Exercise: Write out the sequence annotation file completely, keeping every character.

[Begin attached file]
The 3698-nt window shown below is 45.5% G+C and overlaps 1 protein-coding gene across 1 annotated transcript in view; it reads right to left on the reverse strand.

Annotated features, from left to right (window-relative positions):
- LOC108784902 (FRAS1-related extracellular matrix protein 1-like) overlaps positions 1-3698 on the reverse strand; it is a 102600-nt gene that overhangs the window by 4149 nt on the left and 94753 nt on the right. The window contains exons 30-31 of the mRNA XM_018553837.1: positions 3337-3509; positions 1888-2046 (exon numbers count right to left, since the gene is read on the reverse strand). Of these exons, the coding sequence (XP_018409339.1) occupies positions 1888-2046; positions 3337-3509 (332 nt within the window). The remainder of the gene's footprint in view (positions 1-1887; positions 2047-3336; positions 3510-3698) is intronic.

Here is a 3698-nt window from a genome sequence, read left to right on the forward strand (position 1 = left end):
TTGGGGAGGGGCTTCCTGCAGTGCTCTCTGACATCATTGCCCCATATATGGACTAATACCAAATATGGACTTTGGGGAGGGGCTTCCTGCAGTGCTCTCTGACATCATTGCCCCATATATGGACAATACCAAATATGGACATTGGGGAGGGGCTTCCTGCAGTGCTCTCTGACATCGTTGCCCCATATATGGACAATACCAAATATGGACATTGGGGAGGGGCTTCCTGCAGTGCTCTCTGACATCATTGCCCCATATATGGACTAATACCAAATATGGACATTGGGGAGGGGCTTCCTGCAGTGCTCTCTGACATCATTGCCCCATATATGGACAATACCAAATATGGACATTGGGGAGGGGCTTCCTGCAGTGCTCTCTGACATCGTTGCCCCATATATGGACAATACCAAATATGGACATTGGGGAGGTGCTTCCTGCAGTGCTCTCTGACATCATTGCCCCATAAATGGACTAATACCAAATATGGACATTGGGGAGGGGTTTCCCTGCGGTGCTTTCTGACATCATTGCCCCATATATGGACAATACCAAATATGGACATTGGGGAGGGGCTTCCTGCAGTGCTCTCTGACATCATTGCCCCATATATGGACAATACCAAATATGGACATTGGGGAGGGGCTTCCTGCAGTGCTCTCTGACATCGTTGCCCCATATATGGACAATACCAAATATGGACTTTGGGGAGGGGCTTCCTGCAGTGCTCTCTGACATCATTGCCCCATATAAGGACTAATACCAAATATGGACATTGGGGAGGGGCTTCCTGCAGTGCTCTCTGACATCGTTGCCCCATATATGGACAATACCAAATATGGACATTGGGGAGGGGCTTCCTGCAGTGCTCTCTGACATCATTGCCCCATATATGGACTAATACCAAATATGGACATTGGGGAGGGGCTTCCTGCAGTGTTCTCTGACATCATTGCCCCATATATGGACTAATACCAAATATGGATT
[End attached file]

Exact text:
The 3698-nt window shown below is 45.5% G+C and overlaps 1 protein-coding gene across 1 annotated transcript in view; it reads right to left on the reverse strand.

Annotated features, from left to right (window-relative positions):
- LOC108784902 (FRAS1-related extracellular matrix protein 1-like) overlaps positions 1-3698 on the reverse strand; it is a 102600-nt gene that overhangs the window by 4149 nt on the left and 94753 nt on the right. The window contains exons 30-31 of the mRNA XM_018553837.1: positions 3337-3509; positions 1888-2046 (exon numbers count right to left, since the gene is read on the reverse strand). Of these exons, the coding sequence (XP_018409339.1) occupies positions 1888-2046; positions 3337-3509 (332 nt within the window). The remainder of the gene's footprint in view (positions 1-1887; positions 2047-3336; positions 3510-3698) is intronic.

Here is a 3698-nt window from a genome sequence, read left to right on the forward strand (position 1 = left end):
TTGGGGAGGGGCTTCCTGCAGTGCTCTCTGACATCATTGCCCCATATATGGACTAATACCAAATATGGACTTTGGGGAGGGGCTTCCTGCAGTGCTCTCTGACATCATTGCCCCATATATGGACAATACCAAATATGGACATTGGGGAGGGGCTTCCTGCAGTGCTCTCTGACATCGTTGCCCCATATATGGACAATACCAAATATGGACATTGGGGAGGGGCTTCCTGCAGTGCTCTCTGACATCATTGCCCCATATATGGACTAATACCAAATATGGACATTGGGGAGGGGCTTCCTGCAGTGCTCTCTGACATCATTGCCCCATATATGGACAATACCAAATATGGACATTGGGGAGGGGCTTCCTGCAGTGCTCTCTGACATCGTTGCCCCATATATGGACAATACCAAATATGGACATTGGGGAGGTGCTTCCTGCAGTGCTCTCTGACATCATTGCCCCATAAATGGACTAATACCAAATATGGACATTGGGGAGGGGTTTCCCTGCGGTGCTTTCTGACATCATTGCCCCATATATGGACAATACCAAATATGGACATTGGGGAGGGGCTTCCTGCAGTGCTCTCTGACATCATTGCCCCATATATGGACAATACCAAATATGGACATTGGGGAGGGGCTTCCTGCAGTGCTCTCTGACATCGTTGCCCCATATATGGACAATACCAAATATGGACTTTGGGGAGGGGCTTCCTGCAGTGCTCTCTGACATCATTGCCCCATATAAGGACTAATACCAAATATGGACATTGGGGAGGGGCTTCCTGCAGTGCTCTCTGACATCGTTGCCCCATATATGGACAATACCAAATATGGACATTGGGGAGGGGCTTCCTGCAGTGCTCTCTGACATCATTGCCCCATATATGGACTAATACCAAATATGGACATTGGGGAGGGGCTTCCTGCAGTGTTCTCTGACATCATTGCCCCATATATGGACTAATACCAAATATGGATT